Thursday, July 28, 2005

Stanford Tennis

Yesterday night, I watched India's Sania Mirza take on Venus Williams in the Bank of the West Classic tennis tournament at Stanford. Although Venus won comfortably 6-3, 6-2, the match was far more interesting than the scoreline suggests. First of all, the spectator demographic was far from traditional -- never before have I seen either Indians or African-Americans turn up in such numbers at a tennis match -- and made for a rather amusing experience. Mirza probably had the bigger fan contingent, backed by a vocal desi crowd that thought nothing of cheering Venus's errors. I was seated around a big, fairly vocal contingent of Venus supporters -- all but one of whom hadn't seen a tennis match before -- who spent more time debating whether they could spot Venus's mom than they did watching the match or learning the rules.

The match itself was fun as well, thanks mainly to the gunslinger mentality that Mirza brought to the table, time and again uncorking spectacular winners to outhit Venus. (What a refreshing change of pace from the stereotypical Indian "touch artist" game of Vijay Amritraj, Ramesh Krishnan or Leander Paes!) On the flip side, the slew of unforced errors flowing off Mirza's racquet sealed her fate pretty comprehensively. The match was very reminiscent of the Australian Open Mirza vs . Serena Williams match where, once again, Mirza used her powerful groundstrokes to dictate play against a hard-hitting opponent but ended up succumbing tamely due to a failure to curb her own aggression.

Unless your name is Roger Federer, it is hard to win consistently at the top level without a percentage game that allows your opponent to make mistakes and offer you free points. There's simply no way Sania can beat top-ranked talent such as the Williams sisters by outslugging them going for winners in every single point. Sania would do well to take a gander at the modern Andre Agassi game -- his success is the strongest proof yet that precise percentage play pays off in spades compared to the spectacular winners that he preferred to try pulling off in the earlier stages of his career.

Wednesday, July 27, 2005

Killers vs. Franz Ferdinand

As I've been giving my hard-earned PC-to-home-theater wiring a workout, I had occasion to go back and listen to the debut albums of two of the biggest successes of 2004, Franz Ferdinand and The Killers. Which, of course, inevitably led me to debate which of the two bands is better. As I weighed the case, I was struck by how eerie a parallel I was able to draw with my grappling over the Beatles vs. Stones question.

Franz Ferdinand is like the Beatles of the new age -- all the way from their sharp dressing to their sizzling tunes that catch on at the first listening -- but with a better sense of music and no annoying "Yeah Yeah Yeah" chorus. The Killers, on the other hand, are more like the Stones -- darker, grungier, high on the hirsuteness, and with songs that tend to grow on you more slowly. If I had to choose today, I'd go with Franz Ferdinand for the sheer joy and inventiveness of their music, but I reserve the right to change my mind in a few years as the bands evolve.

Monday, July 25, 2005

Home Theaters and Levels of Indirection

After nearly a year of inactivity, I had occasion to mess with the wiring of my home theater system yesterday. The problem at hand was to hook up the 5.1 channel analog audio output from my new home PC to my receiver, so that I could play multi-channel audio off the PC and listen to it on my 6-speaker home theater.

There was only one catch: the receiver had exactly one set of 5.1-channel analog inputs and that was earmarked for the input named "DVD". Since I had already hooked up an optical digital out from the DVD to the receiver via S/PDIF, there was a problem. The solution? Plug in the digital DVD output into the CD input, and the PC's output into the analog DVD input. Of course, in the process, I have also made entirely certain that no one else in the world can figure out how to configure my home theater to do anything at all, just in case anyone thought they could earlier.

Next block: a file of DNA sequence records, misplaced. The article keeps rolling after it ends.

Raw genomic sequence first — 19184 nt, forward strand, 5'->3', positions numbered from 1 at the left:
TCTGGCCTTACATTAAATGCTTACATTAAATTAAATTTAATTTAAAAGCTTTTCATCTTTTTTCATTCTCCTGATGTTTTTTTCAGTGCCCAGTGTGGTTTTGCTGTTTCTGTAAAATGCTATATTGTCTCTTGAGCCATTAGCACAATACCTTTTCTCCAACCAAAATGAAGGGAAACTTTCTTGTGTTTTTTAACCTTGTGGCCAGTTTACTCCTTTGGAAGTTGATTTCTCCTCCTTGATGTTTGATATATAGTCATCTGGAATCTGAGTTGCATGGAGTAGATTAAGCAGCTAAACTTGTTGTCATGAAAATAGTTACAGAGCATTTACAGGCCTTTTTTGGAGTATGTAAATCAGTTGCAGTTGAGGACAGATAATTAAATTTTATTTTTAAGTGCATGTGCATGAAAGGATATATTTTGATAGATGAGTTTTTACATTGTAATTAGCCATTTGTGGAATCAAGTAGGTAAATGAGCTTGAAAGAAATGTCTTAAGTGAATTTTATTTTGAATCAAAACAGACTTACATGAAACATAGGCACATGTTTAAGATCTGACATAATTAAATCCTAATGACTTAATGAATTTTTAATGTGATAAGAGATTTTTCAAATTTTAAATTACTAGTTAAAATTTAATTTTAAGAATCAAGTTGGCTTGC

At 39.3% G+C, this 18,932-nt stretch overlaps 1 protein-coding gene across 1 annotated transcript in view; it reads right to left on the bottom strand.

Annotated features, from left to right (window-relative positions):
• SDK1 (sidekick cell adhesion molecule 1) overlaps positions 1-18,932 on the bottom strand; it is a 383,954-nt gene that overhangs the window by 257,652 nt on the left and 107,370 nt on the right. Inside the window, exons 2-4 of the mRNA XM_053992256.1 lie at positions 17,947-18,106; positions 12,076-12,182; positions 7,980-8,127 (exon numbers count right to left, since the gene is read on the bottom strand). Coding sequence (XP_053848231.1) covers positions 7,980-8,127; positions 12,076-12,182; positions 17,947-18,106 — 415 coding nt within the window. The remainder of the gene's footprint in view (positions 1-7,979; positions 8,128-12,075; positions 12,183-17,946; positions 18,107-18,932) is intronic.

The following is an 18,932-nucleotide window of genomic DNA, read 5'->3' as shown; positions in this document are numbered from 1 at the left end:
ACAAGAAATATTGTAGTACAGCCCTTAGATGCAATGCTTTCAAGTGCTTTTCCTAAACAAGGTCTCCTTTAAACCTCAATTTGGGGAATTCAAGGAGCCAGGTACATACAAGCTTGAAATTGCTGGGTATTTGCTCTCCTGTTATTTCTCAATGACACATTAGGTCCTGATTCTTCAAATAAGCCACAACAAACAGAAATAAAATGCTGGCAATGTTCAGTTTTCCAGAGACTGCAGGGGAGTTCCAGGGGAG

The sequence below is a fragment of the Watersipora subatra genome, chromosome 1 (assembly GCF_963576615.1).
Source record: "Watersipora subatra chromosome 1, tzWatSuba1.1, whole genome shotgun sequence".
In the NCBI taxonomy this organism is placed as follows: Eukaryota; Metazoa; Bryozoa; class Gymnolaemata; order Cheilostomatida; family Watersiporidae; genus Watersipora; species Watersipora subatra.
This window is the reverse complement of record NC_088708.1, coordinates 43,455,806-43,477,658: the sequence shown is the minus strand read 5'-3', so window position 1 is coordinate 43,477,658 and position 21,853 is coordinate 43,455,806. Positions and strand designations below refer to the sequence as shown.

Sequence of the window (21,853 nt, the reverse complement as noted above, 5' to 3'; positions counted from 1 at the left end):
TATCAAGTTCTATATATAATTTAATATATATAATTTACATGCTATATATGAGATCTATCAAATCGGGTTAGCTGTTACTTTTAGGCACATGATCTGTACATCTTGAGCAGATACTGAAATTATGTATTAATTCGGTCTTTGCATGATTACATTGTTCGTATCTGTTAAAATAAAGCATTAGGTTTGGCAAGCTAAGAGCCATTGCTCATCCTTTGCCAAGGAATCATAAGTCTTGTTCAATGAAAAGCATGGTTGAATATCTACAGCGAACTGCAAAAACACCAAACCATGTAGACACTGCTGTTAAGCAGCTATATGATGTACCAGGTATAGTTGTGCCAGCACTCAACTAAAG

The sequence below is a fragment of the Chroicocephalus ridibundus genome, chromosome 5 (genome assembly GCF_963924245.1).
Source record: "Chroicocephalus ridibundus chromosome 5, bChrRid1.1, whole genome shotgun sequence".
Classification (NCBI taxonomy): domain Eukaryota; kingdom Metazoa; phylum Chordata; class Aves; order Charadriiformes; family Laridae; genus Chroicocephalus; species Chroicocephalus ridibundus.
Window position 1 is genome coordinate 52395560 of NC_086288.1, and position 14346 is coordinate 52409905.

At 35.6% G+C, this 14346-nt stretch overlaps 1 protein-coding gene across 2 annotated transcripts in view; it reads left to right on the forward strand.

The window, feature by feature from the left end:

Any computer scientist would know exactly how to solve the nightmare of nomenclature that results from hooking up AV equipment in these crazy ways: use a level of indirection!! Why did the receiver manufacturer have to hardwire the name "DVD" to the multichannel analog input? If only the input had been named something harmless like "Input 7" and the receiver menu let you associate different names ("DVD", "CD", "Tape", "AUX", etc.) with different inputs, life would be so much nicer. It'd be even cooler if I could punch in my own names instead of having to hope that the manufacturer had figured out all that I'd want to do.

Ditto with remote controls. Hard-button universal remotes never work because no one can ever anticipate all possible buttons that a device might require and put them all on one remote. My universal is slightly better with semi-programmable "soft" keys but it still leaves a lot to be desired. I have no way of creating my own names for the keys, and macros for performing complex tasks are given names such as "Macro 1" and "Macro 2". I think it's high time all devices migrated to the following system:
  • There is a uniform on-screen menu system on all devices that can be used to perform all functions via a small set of arrow keys plus some additional selector keys.
  • Complex functions, consisting of long sequences of key presses, can be programmed into macros stored on the device itself.
  • Each of these macros is given a short IR code which can be programmed into the remote control. (An alternative would be to store the macros on the remote and use RF to transmit the commands to the device and get it to react super-fast.)
  • The remote control has a surface providing tactile feedback, but comes with soft keys whose names can be programmed by the user.
Anyone reminded of instruction sets and programming languages?

Saturday, July 23, 2005

Dealing with Terrorism

The New York Times describes a police decision -- presumably in response to the London bombings -- to start random inspections of bags on the city subway system. In my opinion, this decision is a classic example of how not to deal with terrorism. One of the central objectives of terrorism is to introduce discomfort and pain into the average individual's way of life. All that is achieved by random inspection is that life just got a whole lot more annoying for a whole lot more people, with no accompanying improvement in overall human safety. There are just so many ways for the determined attacker to cause destruction that stopping some people on the subway will make no difference at all, beyond incentivizing the public to stop using public transport and burn more gas made from imported oil.